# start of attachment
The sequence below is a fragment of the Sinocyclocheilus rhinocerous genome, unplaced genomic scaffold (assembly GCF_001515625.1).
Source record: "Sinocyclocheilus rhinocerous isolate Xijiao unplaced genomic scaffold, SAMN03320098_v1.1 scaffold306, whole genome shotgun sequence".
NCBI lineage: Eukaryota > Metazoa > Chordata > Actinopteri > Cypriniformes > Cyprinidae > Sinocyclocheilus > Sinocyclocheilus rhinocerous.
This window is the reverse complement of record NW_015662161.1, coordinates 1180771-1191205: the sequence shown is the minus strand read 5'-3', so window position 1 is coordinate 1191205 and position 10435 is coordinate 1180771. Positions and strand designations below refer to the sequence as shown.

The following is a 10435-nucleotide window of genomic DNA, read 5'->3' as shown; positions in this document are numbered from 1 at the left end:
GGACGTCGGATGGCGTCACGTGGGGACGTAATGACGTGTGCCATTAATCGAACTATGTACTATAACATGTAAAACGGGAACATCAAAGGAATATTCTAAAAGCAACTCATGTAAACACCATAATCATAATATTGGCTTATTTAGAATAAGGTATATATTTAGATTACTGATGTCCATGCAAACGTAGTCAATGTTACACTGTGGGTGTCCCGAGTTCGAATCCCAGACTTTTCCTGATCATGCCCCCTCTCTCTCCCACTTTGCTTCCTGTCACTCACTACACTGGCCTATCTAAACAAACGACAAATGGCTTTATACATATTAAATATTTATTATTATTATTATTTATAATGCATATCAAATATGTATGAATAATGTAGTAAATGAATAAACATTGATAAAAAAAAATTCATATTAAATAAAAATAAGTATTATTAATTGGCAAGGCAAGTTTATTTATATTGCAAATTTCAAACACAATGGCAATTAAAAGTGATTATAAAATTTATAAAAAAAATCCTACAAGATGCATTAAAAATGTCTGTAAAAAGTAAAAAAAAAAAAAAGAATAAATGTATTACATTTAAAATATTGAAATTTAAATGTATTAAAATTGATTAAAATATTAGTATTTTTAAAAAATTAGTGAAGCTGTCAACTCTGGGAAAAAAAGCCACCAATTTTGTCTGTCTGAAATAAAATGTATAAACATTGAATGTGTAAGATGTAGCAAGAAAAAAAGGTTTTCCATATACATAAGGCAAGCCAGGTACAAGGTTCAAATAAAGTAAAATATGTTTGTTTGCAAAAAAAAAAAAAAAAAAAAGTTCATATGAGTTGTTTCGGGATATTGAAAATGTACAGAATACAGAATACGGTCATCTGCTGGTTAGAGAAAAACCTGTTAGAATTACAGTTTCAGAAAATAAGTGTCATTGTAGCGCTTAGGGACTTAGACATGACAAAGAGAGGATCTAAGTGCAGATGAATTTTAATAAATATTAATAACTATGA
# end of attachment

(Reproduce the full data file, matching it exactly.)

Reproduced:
The sequence below is a fragment of the Sinocyclocheilus rhinocerous genome, unplaced genomic scaffold (assembly GCF_001515625.1).
Source record: "Sinocyclocheilus rhinocerous isolate Xijiao unplaced genomic scaffold, SAMN03320098_v1.1 scaffold306, whole genome shotgun sequence".
NCBI lineage: Eukaryota > Metazoa > Chordata > Actinopteri > Cypriniformes > Cyprinidae > Sinocyclocheilus > Sinocyclocheilus rhinocerous.
This window is the reverse complement of record NW_015662161.1, coordinates 1180771-1191205: the sequence shown is the minus strand read 5'-3', so window position 1 is coordinate 1191205 and position 10435 is coordinate 1180771. Positions and strand designations below refer to the sequence as shown.

The following is a 10435-nucleotide window of genomic DNA, read 5'->3' as shown; positions in this document are numbered from 1 at the left end:
GGACGTCGGATGGCGTCACGTGGGGACGTAATGACGTGTGCCATTAATCGAACTATGTACTATAACATGTAAAACGGGAACATCAAAGGAATATTCTAAAAGCAACTCATGTAAACACCATAATCATAATATTGGCTTATTTAGAATAAGGTATATATTTAGATTACTGATGTCCATGCAAACGTAGTCAATGTTACACTGTGGGTGTCCCGAGTTCGAATCCCAGACTTTTCCTGATCATGCCCCCTCTCTCTCCCACTTTGCTTCCTGTCACTCACTACACTGGCCTATCTAAACAAACGACAAATGGCTTTATACATATTAAATATTTATTATTATTATTATTTATAATGCATATCAAATATGTATGAATAATGTAGTAAATGAATAAACATTGATAAAAAAAAATTCATATTAAATAAAAATAAGTATTATTAATTGGCAAGGCAAGTTTATTTATATTGCAAATTTCAAACACAATGGCAATTAAAAGTGATTATAAAATTTATAAAAAAAATCCTACAAGATGCATTAAAAATGTCTGTAAAAAGTAAAAAAAAAAAAAAGAATAAATGTATTACATTTAAAATATTGAAATTTAAATGTATTAAAATTGATTAAAATATTAGTATTTTTAAAAAATTAGTGAAGCTGTCAACTCTGGGAAAAAAAGCCACCAATTTTGTCTGTCTGAAATAAAATGTATAAACATTGAATGTGTAAGATGTAGCAAGAAAAAAAGGTTTTCCATATACATAAGGCAAGCCAGGTACAAGGTTCAAATAAAGTAAAATATGTTTGTTTGCAAAAAAAAAAAAAAAAAAAAGTTCATATGAGTTGTTTCGGGATATTGAAAATGTACAGAATACAGAATACGGTCATCTGCTGGTTAGAGAAAAACCTGTTAGAATTACAGTTTCAGAAAATAAGTGTCATTGTAGCGCTTAGGGACTTAGACATGACAAAGAGAGGATCTAAGTGCAGATGAATTTTAATAAATATTAATAACTATGA